As to the reciprocal question—are U.S. banks required to make reports to foreign governments?—Wood says that the question is hard to answer. FATCA has spawned a host of intergovernmental agreements between the U.S. and many foreign countries wherein the other countries have agreed to help the U.S. collect taxes on foreign funds. Wood believes that these agreements are reciprocal. That is, “the U.S. will get information from . . . the United Kingdom . . . and there are provisions for the U.S. to give information to the U.K.” The question is whether other countries will seek this kind of information from the U.S. Many of them, Wood says, don’t care. Wood suggests that there will be “reciprocity in name only.”

For more information on the subject, please refer to Mr. Wood’s article in Forbes. Robert Wood is a tax attorney with Wood, LLP in San Francisco, California and spoke with The Tax Law Channel, an affiliate of The Legal Broadcast Network.  The Legal Broadcast Network is a featured network of the Sequence Media Group.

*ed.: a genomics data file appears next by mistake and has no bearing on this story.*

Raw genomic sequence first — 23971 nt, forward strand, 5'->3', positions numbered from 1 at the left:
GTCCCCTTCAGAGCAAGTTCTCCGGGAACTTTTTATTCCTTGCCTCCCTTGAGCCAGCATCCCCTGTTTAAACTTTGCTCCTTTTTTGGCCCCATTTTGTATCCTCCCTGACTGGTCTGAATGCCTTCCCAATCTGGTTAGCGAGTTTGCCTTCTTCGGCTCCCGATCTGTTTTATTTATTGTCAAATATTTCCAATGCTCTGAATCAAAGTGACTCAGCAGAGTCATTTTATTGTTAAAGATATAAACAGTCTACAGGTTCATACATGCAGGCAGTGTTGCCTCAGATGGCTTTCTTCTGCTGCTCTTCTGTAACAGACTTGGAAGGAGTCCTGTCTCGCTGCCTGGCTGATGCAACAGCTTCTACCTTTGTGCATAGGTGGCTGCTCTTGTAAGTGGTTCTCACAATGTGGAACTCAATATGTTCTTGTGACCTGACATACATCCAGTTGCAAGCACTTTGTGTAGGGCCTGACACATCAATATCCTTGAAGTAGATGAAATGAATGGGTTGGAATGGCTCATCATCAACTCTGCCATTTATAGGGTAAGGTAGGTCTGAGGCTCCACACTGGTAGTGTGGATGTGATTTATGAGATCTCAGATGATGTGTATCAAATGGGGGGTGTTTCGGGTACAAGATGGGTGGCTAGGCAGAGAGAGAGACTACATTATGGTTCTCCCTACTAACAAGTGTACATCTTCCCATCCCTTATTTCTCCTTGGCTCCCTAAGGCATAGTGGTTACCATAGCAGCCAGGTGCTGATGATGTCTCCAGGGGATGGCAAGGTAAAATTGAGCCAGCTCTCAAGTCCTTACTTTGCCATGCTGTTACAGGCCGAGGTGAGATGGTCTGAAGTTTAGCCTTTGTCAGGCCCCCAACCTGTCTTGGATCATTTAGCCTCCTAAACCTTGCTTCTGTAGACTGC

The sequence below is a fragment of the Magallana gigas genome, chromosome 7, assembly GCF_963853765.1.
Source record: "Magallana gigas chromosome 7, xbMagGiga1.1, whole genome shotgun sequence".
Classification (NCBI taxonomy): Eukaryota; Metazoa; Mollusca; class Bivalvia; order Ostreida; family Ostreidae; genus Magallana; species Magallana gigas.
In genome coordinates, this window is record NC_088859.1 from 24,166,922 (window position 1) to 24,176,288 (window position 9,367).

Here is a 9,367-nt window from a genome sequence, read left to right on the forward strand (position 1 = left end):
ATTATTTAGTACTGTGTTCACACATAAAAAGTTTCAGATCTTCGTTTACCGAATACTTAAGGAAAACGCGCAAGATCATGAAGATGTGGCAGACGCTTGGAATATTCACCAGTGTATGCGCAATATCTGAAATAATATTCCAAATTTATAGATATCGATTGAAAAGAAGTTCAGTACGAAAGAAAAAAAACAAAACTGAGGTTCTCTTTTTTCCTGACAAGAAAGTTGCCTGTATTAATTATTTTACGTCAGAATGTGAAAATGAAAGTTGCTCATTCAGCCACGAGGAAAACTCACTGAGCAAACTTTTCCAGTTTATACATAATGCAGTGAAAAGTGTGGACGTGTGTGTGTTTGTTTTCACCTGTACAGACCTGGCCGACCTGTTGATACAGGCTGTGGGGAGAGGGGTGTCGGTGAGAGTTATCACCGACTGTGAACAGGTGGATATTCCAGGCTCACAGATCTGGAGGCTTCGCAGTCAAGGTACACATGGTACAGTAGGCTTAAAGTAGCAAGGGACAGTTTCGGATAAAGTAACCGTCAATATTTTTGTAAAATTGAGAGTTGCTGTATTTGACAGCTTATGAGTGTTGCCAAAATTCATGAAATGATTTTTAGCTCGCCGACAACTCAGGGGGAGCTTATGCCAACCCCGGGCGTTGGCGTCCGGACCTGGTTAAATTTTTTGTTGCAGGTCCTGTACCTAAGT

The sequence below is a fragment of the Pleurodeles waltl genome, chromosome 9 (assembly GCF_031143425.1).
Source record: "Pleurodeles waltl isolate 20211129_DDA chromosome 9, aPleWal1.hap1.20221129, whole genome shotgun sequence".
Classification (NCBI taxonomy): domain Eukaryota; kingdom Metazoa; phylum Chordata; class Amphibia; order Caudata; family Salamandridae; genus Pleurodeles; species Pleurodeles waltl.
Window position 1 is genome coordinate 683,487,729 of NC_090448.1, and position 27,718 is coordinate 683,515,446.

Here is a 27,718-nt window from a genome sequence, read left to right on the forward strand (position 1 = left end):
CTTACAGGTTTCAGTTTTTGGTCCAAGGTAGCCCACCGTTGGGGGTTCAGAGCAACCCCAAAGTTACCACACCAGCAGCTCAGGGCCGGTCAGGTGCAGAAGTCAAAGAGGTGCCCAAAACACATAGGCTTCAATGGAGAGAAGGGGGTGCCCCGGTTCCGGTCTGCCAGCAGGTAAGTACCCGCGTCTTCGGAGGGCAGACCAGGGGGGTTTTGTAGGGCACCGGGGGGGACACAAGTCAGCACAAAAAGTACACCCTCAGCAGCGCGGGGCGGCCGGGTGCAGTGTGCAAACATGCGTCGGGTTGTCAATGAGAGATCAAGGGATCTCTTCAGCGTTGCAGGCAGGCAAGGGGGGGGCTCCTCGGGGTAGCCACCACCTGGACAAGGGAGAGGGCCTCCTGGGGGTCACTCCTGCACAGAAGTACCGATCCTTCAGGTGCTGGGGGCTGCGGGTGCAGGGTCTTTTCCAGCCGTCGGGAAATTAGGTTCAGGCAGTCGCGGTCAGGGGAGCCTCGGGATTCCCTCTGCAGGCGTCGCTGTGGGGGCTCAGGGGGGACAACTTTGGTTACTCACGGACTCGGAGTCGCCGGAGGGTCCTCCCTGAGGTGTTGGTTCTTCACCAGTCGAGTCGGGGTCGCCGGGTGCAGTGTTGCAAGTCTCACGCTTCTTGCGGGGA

Marijuana Tax: Revenue Windfall or Blood Money? Tax Attorney Rob Wood Discusses State Pot Tax

New Jersey governor and Republican presidential candidate Chris Christie has a solid record as an opponent of new taxes, having vetoed more proposed tax increases than any other governor in modern times. As to marijuana, Christie has said that, not only will there never be marijuana tax revenue in New Jersey, the drug will not be legalized while he is governor.

Christie has referred to marijuana tax revenues as “blood money.” Tax Attorney Rob Wood discusses Christie’s stance and the marijuana tax issue in this report, based on his Forbes article “Chris Christie Doesn't Like Taxes, Especially On Marijuana And Yachts.” [Wood has previously discussed marijuana taxes on LBN.]

Christie has commented on the less-than-expected tax revenues Colorado has received from its marijuana tax. Wood notes that the topic of taxing marijuana—medicinal and recreational—is a huge topic today. Wood says it’s not clear that Colorado’s results are enough to base a decision on, but the issue is a political one for Christie, and his effort is to speak to voters.